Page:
Melissa Steckbauer recently sat down with out comic and The Big Gay Sketch Show star Kate McKinnon for a candid interview after her recent performance during “Closet Cases” in New York City.
MS: I read that you outed yourself in theatre camp and at your Methodist church. Was that an opportunity for empowerment as a kid or did you feel alienated?
KM: I was speaking at a banquet at theater camp in front of 250 people and thought, “Wouldn’t it be wacky if I came out during this speech?” So I kind of slipped it in there while talking about how I finally was able to be authentic in this very special place, etc.
It was scary but it was fun.
But then my Methodist church…I think it was my mother’s idea…we have a congregation that is technically welcoming of gay people (a reconciling congregation) but about half the church doesn’t like gay people, or assumes that no one at the church is actually gay, so she thought, “Wouldn’t it be wacky if you made a speech about what it was like growing up gay in the church?” And I did, and I cried, and everyone else cried and gave me a standing ovation, even people who I know would rather not have gay people at church.
MS: Then you graduated from Columbia, The Big Gay Sketch Show scooped you up right, and then you met Rosie O’Donnell, peed your pants, called your mother—this whole thing.
KM: Right, right, right, that whole thing.
MS: And now your sort of…celebretized. How do you feel being a gay person doing these things, I mean a young person–relatively speaking, how do you feel?
KM: I feel great! I came out young–I’ve been doing the lesbian thing for a while–so I’m prepared for it in that way. Artistically, I don’t feel prepared for any of the things that I do and that people are going to find out I’m a fraud. I’ve bombed a lot doing stand-up and in doing solo shows, and that’s hard because I know that it’s not just something I’m trying out–it’s something I’ve committed to do for my profession, and sometimes when I bomb I think, “Oooo…well, clearly, I need a new life plan.” Sometimes it’s embarrassing. But I am unbelievably fortunate to have been swept up into this world. And I had no idea I would be. I thought I was just gonna be bartending for 15 years.
MS: Do you have a broad fan base? Do you have a queer base and a straight base?
KM: I started doing videos on AfterEllen.com, I do a series called “Celesbian Interviews” with Julie Goldman, and we have The Big Gay Sketch Show, so I’ve got like a gay fan base there, but I decided I wanted to try to do something that had nothing to do with the fact that I’m gay, so I started doing a solo show at the Upright Citizens Brigade Theater called “Disenchanted.” The last performance of it is on the 29th of this month. So that went really well, I did it for six months, and it has one monologue that has gay stuff in it, but otherwise it’s not gay at all. I wanted to become part of the New York comedy scene, gay or not, and I feel like I’ve made a tiny bit of headway there.
MS: In an interview on “She Said What” on AfterEllen.com, you mentioned that you want to be Ellen, but Ellen’s very mainstream. Do you still want to be on the fringe?
KM: No, I don’t still want to be Ellen. Now I would like to be Tracy Ulman.
MS: You have talked about your lonesome experience at Columbia and I wonder if you could talk about your affection for outcasts. Do you still have that affinity?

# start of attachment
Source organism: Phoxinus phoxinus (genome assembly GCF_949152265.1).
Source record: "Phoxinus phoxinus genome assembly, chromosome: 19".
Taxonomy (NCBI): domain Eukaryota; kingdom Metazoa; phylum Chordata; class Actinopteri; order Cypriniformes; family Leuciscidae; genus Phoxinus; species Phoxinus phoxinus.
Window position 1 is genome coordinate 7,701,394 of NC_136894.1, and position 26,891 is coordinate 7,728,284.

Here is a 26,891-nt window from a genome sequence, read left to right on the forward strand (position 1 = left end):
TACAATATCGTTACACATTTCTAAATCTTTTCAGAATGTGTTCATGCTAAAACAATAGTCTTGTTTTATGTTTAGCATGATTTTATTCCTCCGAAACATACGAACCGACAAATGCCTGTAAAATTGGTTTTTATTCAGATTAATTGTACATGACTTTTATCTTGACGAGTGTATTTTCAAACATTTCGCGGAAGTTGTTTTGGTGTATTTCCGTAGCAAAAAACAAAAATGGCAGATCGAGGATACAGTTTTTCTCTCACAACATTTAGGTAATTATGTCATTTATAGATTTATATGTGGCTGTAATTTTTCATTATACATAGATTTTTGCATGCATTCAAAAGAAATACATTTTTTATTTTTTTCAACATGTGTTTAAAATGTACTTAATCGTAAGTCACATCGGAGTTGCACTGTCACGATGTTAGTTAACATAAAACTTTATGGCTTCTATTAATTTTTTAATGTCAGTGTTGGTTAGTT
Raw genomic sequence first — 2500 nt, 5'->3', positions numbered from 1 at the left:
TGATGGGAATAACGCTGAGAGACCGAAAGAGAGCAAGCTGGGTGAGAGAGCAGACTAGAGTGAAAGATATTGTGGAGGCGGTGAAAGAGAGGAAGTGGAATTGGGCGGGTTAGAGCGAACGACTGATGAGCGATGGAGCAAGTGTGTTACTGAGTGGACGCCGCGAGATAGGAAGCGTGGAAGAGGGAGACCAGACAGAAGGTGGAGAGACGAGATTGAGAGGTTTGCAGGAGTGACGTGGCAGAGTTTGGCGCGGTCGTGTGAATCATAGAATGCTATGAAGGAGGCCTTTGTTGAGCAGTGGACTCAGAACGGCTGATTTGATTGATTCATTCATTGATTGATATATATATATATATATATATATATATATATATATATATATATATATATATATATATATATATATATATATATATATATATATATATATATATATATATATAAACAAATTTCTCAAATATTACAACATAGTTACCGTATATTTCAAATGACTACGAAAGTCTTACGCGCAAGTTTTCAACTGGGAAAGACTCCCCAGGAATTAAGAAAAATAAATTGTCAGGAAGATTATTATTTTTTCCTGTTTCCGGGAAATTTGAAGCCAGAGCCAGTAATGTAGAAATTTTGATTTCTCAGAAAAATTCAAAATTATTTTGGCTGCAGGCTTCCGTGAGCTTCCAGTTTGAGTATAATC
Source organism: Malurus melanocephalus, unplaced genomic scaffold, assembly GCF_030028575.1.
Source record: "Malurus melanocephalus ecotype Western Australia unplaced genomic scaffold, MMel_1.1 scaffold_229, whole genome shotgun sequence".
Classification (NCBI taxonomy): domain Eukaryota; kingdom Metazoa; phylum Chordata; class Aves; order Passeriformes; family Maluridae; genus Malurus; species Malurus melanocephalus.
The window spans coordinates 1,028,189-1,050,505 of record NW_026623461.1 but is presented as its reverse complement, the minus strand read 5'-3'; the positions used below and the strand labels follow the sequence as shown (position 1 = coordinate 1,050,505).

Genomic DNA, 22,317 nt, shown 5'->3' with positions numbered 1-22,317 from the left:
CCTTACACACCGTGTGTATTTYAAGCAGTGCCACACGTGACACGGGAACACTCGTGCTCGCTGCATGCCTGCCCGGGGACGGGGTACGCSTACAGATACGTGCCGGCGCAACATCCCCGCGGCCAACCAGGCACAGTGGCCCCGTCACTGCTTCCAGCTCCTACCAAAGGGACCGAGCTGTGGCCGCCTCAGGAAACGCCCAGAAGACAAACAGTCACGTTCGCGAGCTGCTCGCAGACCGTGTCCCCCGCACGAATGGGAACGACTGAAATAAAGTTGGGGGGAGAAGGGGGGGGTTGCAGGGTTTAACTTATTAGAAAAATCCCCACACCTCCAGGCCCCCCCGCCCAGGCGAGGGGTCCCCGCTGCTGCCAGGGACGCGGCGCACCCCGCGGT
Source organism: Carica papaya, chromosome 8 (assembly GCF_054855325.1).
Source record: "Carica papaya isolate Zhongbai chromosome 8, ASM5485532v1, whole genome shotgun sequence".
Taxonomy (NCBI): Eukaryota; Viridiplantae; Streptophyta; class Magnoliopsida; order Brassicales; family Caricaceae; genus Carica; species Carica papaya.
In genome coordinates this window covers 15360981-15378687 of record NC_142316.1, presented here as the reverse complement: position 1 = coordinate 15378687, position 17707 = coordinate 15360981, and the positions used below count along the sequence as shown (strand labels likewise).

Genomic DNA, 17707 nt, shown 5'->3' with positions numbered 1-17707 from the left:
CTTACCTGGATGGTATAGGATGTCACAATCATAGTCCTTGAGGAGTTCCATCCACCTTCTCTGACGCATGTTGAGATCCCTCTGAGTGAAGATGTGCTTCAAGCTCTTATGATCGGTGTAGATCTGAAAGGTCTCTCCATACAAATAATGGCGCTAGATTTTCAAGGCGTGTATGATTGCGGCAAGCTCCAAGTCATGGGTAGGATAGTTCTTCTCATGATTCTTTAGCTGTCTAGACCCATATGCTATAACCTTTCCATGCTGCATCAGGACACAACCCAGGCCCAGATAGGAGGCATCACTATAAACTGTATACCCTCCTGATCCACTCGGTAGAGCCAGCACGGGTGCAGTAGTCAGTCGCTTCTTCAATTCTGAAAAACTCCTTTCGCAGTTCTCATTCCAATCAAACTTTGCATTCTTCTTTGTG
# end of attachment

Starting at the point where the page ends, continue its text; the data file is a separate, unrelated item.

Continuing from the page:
KM: Absolutely! I don’t know what it is… Whenever I go to a dog park, I’m always drawn to the one dog that’s in the corner, sad, not talking to any of the other dogs, not knowing what to do with itself. I’m fascinated by mental illness and depression and sadness and people who just cannot connect to other people, because I feel like that a lot. So those are the characters that I’m drawn to, those are the characters that I want to play, and that’s what I feel like Tracy Ullman specializes in as well. Her new show “State of the Union” on Showtime, is, I mean, sometimes you can’t even laugh, it just knocks the wind right out of you, it’s so devastating. It’s brilliant and
it’s so funny, but it’s also like, “oh god, these are the saddest people in the world.” And I love it.
MS: Which non-profits do you support? Do you have any interest in working for PRIDEs?
KM: I haven’t really thought about where to lend my energies. I feel like just being a part of The Big Gay Sketch Show and being a part of the LOGO network is my way of giving back to the community. But I would like one day to write a book maybe about growing up gay–not that we don’t have enough books about growing up gay–or work with gay teenagers. When I was 15, I went to a support group for gay teenagers at an organization on Long Island called “Pride For Youth”, and that really helped me, so maybe one day I’d like to give back to an organization like that.
MS: What can we expect from the next season of The Big Gay Sketch Show?
KM: We’re not filming until March, so it won’t come out until probably next summer or next Fall. I have no idea what to expect, except creatively our second season was leagues better than our first, so the third season should be just dynamite. I’m very excited because we all know each other and we all love each other. We only get to work together for six weeks out of the year, but we’ve built something that really feels like a family, so I think it’s gonna be great.
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For more on Kate McKinnon and The Big Gay Sketch Show, please visit http://www.logoonline.com/shows/dyn/big_gay_sketch_show_2/series.jhtml.
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